KABUL, Afghanistan (AP) — The top contenders for Afghanistan’s 2014 presidential elections all survived a preliminary disqualification round on Tuesday that eliminated 16 minor candidates for not meeting requirements, officials said.

Independent Elections Commission chief Ahmad Yousuf Nuristani said the disqualified candidates have 20 days to raise any objections to the commission. He added that 10 of the 26 candidates who registered by the Oct. 6 deadline made the cut.

Most of the eliminated candidates were barred because of improper documents and other violations, including dual nationalities and lack of university degrees, but the favorites all easily qualified for the vote.

Candidates had to declare tickets that included two vice presidents, and have at least 100,000 signatures that included ones from all 34 of Afghanistan’s provinces. “There are different reasons (for the disqualifications). Some of them had problems with documents, education levels, the number of registration signatures,” Nuristani said. “They now have 20 days to criticize and complain.”

All the candidates have tried to shape tickets that draw support from across an ethnically fractious political scene marked by patronage and alliances among the elite, including warlords and tribal elders who can marshal votes from their communities. The population of 31 million is roughly 42 percent Pashtun, 27 percent Tajik, 9 percent Hazara, and 9 percent Uzbek along with other, smaller factions. The Taliban are predominantly Pashtun.

The April 5 vote could determine the future course of Afghanistan and the level of foreign involvement here after 12 years of war. President Hamid Karzai is not entitled to run for a third consecutive term in elections, but is expected to back at least one of the candidates — his former foreign minister Zalmai Rassoul, despite the fact that his businessman brother Qayyum Karzai is also running for president. Both men are Pashtun.

Both men qualified for next year’s vote. Other top contenders who remain in the running include former foreign minister Abdullah Abdullah, who was the runner up to President Hamid Karzai in the 2009 elections and dropped out just ahead of a runoff vote following allegations of massive fraud in the first round.

Another is Ashraf Ghani, a Pashtun former finance minister who oversaw the transition of security from foreign forces to the Afghan army and police. Ghani ran and lost in the 2009 elections. Two former Afghan warlords who are sharing a ticket, one for president, the other for vice president, also qualified. They are Abdul Rab Rasoul Sayyaf, an influential Pashtun lawmaker and religious scholar, who is running for president along with former energy and water minister Ismail Khan, a Tajik.

Rahim Wardak, a longtime defense minister, also made the cut.

Patrick Quinn contributed to this report from Kabul.

Afghan presidential candidates finish registration

October 06, 2013

KABUL, Afghanistan (AP) — A slew of political heavyweights, along with the Afghan president’s brother and a number of former warlords, will take part in next year’s elections for the country’s top office in a critical vote that that could determine the future course of the country and the level of foreign involvement in Afghanistan after 12 years of war.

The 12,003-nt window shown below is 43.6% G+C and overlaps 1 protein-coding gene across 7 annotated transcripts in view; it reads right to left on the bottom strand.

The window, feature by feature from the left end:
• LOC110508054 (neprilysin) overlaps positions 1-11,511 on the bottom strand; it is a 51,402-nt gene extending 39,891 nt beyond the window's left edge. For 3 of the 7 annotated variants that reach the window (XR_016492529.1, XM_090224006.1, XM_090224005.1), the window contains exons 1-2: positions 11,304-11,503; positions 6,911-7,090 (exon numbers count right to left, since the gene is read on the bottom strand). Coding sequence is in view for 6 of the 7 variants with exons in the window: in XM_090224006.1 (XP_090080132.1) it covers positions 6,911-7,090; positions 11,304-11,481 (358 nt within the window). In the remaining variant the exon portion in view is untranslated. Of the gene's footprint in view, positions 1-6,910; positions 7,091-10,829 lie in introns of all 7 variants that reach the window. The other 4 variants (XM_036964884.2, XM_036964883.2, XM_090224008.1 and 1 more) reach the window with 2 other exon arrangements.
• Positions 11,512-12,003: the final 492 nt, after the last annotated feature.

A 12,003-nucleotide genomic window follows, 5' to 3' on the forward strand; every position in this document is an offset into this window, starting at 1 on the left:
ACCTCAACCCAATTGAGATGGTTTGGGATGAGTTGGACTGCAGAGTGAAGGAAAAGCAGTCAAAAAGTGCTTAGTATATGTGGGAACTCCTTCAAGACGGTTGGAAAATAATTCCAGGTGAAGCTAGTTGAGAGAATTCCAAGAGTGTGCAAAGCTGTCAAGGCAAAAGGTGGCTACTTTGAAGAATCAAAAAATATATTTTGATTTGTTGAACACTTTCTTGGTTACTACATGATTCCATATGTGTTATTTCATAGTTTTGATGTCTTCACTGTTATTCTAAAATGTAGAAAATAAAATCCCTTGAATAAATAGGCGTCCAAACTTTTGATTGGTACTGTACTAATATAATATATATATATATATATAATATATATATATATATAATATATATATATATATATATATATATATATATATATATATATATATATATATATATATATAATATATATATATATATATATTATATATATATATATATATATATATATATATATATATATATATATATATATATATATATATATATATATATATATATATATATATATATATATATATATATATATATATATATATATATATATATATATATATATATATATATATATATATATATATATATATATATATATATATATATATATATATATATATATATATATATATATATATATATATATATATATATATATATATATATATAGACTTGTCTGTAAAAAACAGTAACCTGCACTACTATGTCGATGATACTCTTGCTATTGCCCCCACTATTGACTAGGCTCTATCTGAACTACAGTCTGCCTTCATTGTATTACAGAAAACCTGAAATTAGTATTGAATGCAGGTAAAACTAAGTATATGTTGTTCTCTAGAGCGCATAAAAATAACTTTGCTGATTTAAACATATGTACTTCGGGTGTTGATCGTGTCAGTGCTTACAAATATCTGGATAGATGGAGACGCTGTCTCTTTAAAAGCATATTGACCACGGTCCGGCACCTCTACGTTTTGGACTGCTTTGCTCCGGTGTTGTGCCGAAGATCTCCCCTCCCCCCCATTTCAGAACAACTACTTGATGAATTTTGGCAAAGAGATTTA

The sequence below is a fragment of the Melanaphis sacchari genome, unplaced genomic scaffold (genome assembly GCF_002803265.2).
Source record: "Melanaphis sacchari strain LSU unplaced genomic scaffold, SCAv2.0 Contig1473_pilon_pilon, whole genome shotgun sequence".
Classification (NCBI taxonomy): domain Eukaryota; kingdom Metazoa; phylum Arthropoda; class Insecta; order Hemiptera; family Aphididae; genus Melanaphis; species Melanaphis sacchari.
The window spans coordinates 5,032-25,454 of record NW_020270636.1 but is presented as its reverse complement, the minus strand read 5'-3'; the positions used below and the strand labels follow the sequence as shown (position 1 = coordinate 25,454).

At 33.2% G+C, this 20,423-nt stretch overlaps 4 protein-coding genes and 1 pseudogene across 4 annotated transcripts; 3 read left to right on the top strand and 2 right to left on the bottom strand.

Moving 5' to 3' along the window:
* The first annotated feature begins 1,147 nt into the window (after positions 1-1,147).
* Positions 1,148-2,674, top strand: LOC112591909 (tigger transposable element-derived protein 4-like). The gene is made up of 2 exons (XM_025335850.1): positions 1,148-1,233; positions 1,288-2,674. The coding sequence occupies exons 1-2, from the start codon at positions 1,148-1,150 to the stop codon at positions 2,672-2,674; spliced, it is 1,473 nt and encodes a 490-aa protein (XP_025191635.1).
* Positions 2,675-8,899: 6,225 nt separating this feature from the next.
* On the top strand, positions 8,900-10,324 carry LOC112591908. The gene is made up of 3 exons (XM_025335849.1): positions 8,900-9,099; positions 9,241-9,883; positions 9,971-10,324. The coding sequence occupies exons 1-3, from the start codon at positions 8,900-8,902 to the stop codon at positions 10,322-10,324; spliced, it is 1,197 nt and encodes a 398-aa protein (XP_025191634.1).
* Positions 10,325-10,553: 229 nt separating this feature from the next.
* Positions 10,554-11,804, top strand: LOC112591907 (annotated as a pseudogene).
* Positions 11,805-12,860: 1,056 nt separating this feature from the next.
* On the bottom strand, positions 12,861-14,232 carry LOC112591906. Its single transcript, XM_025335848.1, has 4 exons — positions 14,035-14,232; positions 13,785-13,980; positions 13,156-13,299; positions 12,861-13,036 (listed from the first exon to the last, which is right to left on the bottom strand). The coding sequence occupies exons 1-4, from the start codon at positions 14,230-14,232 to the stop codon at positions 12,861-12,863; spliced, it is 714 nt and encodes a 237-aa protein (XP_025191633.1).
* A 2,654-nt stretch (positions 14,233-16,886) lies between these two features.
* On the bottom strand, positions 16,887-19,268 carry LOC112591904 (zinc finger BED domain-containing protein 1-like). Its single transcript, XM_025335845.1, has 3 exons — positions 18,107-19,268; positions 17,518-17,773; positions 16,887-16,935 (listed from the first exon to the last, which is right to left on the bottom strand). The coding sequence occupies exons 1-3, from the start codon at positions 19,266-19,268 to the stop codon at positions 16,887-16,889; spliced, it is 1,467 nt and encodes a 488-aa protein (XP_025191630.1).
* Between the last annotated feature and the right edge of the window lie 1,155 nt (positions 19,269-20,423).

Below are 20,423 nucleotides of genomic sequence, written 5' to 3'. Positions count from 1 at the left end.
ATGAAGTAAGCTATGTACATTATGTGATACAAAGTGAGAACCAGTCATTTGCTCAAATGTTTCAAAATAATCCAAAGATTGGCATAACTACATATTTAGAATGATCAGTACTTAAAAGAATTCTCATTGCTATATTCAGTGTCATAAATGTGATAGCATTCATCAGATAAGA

The candidacies ended weeks of speculation over who will aspire to replace President Hamid Karzai, who has essentially run the country since the Oct. 7, 2001 invasion that ousted the Taliban. Karzai is not entitled to run for a third consecutive term in the April 5 elections, but is expected to back at least one of the candidates — his former Foreign Minister Zalmai Rassoul, despite the fact that his businessman brother Qayyum Karzai is also running for president.

The contenders are a mix of Afghanistan’s past and current power players, including some warlords with a tainted history, a couple of technocrats and some complete political outsiders. All, however, come from Afghan elite that has to one degree or another shaped the country over the past 12 years.

By the end of the day and after a mad scramble by candidates and hundreds of supporters and heavily armed bodyguards, about 20 presidential candidates had registered for the first independent vote organized by Afghanistan without direct foreign assistance.

The registration came on the eve of the 12th anniversary of the invasion, which led to an insurgency that shows no signs of abatement and a war that has become largely forgotten in the United States and among its coalition allies, despite continued casualties suffered by their forces on the ground.

A bomb killed four U.S. soldiers in southern Afghanistan on Sunday, military and Afghan officials said, and they became the latest casualties in the conflict. The U.S.-led international military coalition had earlier said four of its service members were killed in the south, and a military official confirmed all were Americans killed by an “improvised explosive device.” The official spoke on condition of anonymity because he was not authorized to speak publicly.

Their deaths bring the toll among foreign forces to 132 this year, of which 102 are from the United States. At least 2,146 members of the U.S. military have died in Afghanistan as a result of the U.S.-led invasion of Afghanistan in late 2001, according to an Associated Press count. They are part of a total of nearly 3,390 coalition forces that have died during the conflict.